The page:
The Cavalier Daily
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Seeking substance

IT SEEMS wrong for me to give advice to incoming first years. I don't have enough life on me to be handing out pearls of wisdom, to act as if I know something special. So I'll use a writer's favorite trick, and borrow from the best advice I ever received. It was an old mentor who told me "Remain a man of substance."

We often overlook substance in our hurried college lives. The University, by the very nature of its students, sets high standards of achievement. It seems that everyone is smart, hard-working and physically fit. Everyone is busy, socially nimble and on the path to a lucrative job or coveted graduate school slot. So we compete. That's how we got into this school, how we always succeed.

But frequently, in that rush to build a resume or develop marketable skills, something gets lost. That something is substance. Substance is hard, gritty stuff, gained only by much life. You don't come by it easily--a man or woman of substance must labor hard and long to gain the substance of selfhood, and never truly finishes. Substance is internal--the core of knowledge beneath a statement, the belief system that determines an action, the real person behind an external personality.

Substance is about growing up, about not giving in, about believing in certain things and knowing as facts certain others. Substance is about being unshakable. It's the process by which boys and girls become men and women.

It's not habit and it's not intolerance. It's knowing what's right for you, and never allowing others to determine your fate. It's about following what you know is right for yourself, and finding the peace of mind to let others do the same. And of course, substance is about the unending process of learning what it is that's right.

A person of substance is a thinker, a constructor of a philosophy built for one. A person of substance reads books, the kind of books that lead to revelations, but not necessarily better grades.

A person of substance is a learner. That person learns not just about computer programming or finance or law but about himself, other people, and the world he lives in. A learner needs to work at it, which means less time for status-building or prize-winning. But such things don't matter to learners, to people of substance. A learner simply wants to know a few things, to know as truths who she is, why she matters, and why other people matter just as much.

A man of substance learns other things too, like how to keep any promise he makes. He learns to speak when he has something to say and to remain silent the rest of the time. When he has a job to do, he learns to do it right, better than expected, and not to hang around for accolades. Those can go to other people.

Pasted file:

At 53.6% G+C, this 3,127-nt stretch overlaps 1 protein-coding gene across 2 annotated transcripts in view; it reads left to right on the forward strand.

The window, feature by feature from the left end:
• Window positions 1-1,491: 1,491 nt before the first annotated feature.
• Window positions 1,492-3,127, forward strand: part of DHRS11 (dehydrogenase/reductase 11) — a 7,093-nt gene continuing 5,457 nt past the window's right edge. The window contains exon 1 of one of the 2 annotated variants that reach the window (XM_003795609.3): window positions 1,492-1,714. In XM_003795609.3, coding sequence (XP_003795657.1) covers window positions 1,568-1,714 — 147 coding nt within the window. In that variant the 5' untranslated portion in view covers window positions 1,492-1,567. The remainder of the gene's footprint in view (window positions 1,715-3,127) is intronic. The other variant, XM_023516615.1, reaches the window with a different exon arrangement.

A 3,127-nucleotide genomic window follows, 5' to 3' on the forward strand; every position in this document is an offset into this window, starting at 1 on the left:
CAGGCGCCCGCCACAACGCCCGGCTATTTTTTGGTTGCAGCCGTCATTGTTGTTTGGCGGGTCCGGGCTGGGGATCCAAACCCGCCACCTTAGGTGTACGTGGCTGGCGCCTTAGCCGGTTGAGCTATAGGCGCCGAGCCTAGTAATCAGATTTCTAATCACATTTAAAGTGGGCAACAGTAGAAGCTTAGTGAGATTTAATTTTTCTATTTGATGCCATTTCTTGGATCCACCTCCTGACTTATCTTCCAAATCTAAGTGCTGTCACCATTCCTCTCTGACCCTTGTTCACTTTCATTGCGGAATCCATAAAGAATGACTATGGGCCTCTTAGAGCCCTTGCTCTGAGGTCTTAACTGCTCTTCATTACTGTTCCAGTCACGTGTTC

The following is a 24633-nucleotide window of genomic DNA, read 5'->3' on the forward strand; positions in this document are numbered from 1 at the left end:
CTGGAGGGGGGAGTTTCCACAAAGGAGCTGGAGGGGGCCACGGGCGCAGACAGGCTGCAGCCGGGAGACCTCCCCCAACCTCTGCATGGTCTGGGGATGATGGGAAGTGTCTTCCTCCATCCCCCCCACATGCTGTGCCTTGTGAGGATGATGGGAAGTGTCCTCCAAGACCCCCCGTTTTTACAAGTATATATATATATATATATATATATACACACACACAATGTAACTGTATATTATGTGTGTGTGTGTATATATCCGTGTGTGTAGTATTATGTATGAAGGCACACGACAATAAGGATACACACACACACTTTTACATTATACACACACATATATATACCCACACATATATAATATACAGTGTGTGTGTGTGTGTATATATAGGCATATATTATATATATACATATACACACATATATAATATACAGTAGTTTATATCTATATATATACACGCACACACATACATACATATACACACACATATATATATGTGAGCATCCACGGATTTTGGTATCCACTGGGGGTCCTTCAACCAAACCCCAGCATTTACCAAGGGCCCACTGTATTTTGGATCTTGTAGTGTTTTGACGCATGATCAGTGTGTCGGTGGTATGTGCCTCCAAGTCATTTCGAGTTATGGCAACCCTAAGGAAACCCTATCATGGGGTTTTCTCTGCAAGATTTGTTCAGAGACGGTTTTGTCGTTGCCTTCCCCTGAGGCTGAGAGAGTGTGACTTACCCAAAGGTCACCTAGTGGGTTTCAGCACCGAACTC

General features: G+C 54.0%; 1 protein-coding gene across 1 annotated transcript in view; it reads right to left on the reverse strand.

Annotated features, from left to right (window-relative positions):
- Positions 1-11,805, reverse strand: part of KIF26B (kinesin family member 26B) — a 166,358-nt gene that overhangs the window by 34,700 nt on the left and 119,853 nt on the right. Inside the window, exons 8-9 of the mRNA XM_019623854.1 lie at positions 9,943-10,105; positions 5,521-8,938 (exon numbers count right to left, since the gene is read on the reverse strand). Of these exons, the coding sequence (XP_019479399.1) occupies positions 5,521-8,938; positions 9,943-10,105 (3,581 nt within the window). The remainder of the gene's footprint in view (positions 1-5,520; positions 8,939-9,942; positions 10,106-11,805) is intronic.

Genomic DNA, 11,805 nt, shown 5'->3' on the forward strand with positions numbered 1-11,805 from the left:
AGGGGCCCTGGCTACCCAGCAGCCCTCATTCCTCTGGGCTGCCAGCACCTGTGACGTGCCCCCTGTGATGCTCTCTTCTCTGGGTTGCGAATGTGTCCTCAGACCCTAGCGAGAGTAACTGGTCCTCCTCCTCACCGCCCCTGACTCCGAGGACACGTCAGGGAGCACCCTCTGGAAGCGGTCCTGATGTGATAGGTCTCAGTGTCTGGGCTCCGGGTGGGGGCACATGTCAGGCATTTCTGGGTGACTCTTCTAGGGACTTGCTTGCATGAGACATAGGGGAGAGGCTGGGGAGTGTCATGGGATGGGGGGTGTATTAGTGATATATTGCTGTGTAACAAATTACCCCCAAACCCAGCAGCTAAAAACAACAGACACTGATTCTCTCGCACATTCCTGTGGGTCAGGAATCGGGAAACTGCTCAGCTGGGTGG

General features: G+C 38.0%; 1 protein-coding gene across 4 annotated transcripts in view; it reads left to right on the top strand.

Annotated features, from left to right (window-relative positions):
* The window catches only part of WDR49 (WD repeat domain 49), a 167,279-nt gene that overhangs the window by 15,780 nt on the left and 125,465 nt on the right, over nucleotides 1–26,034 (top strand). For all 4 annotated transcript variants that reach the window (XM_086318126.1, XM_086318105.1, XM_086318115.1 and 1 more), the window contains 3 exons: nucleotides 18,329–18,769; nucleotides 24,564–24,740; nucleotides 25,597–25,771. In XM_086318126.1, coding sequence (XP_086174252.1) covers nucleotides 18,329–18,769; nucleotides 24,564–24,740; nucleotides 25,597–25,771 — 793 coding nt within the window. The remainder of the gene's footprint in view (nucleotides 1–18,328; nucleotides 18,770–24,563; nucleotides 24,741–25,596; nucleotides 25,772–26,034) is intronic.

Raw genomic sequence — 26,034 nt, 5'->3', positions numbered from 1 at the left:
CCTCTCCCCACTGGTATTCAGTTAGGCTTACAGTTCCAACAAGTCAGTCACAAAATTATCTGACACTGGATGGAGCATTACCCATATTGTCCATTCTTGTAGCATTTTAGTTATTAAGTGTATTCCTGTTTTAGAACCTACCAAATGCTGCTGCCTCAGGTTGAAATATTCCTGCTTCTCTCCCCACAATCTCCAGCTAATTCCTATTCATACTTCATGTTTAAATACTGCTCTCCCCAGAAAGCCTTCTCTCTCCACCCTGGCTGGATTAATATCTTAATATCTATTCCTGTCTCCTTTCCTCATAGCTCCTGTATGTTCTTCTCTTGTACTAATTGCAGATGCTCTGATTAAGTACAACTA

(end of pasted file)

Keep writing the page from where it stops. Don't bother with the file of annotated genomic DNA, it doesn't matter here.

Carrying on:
A woman of substance makes herself matter. She makes a difference in the lives of others, just by her presence and the soundness and solidity of her character. She listens, she smiles sincerely. She knows the value of laughter, the elegance of simplicity, and the prodigious worth of silence.

A man of substance has a sense of style in the things he does. He carries himself with class, and treats others far better than he would ever expect to be treated. It was a wise writer who said that a man belongs to his secrets, and his secrets belong to him. A person of substance has secrets--the things that person knows to be true, knows to be right, and knows to matter. Those things don't change, despite the latest trends.

A man of substance belongs to his secrets and to nothing else. He doesn't turn his conscience over, not to any person or group, or for any amount, or to any lofty ambition. People of substance know, as Montaigne said, "how to belong to ourselves."

People of substance learn how to do things right, but more importantly, they learn to do the right things. Many students devote their four years at this University to moving into corporate life, running for public office, or securing a prestigious graduate school appointment. There's nothing wrong with that.

But there's something much more right about using some of that time to build a foundation of knowledge, principles and integrity. That foundation doesn't leave you, it doesn't become obsolete, and it's worth more than any credential on any resume ever could be. That foundation involves words like character, honor and respect, and it's the essence of a man or woman of substance. It is substance, the stuff that makes people who they are and roots them to something that doesn't change or falter. It insures that they will always matter.

I spent my first year here discovering the few things I really did know, and learning how much more I really didn't know. To pretend that I already am a person of great substance would be laughable, but I can tell you on my honor that it is a fun, challenging and rewarding path to follow.

Enjoy your time here. Pursue the things you used to think were impossible. Pursue your goals, your ambitions and your dreams. And pursue substance. (Tom Bednar is a rising third-year

College student. He is an opinion editor for The Cavalier Daily.)


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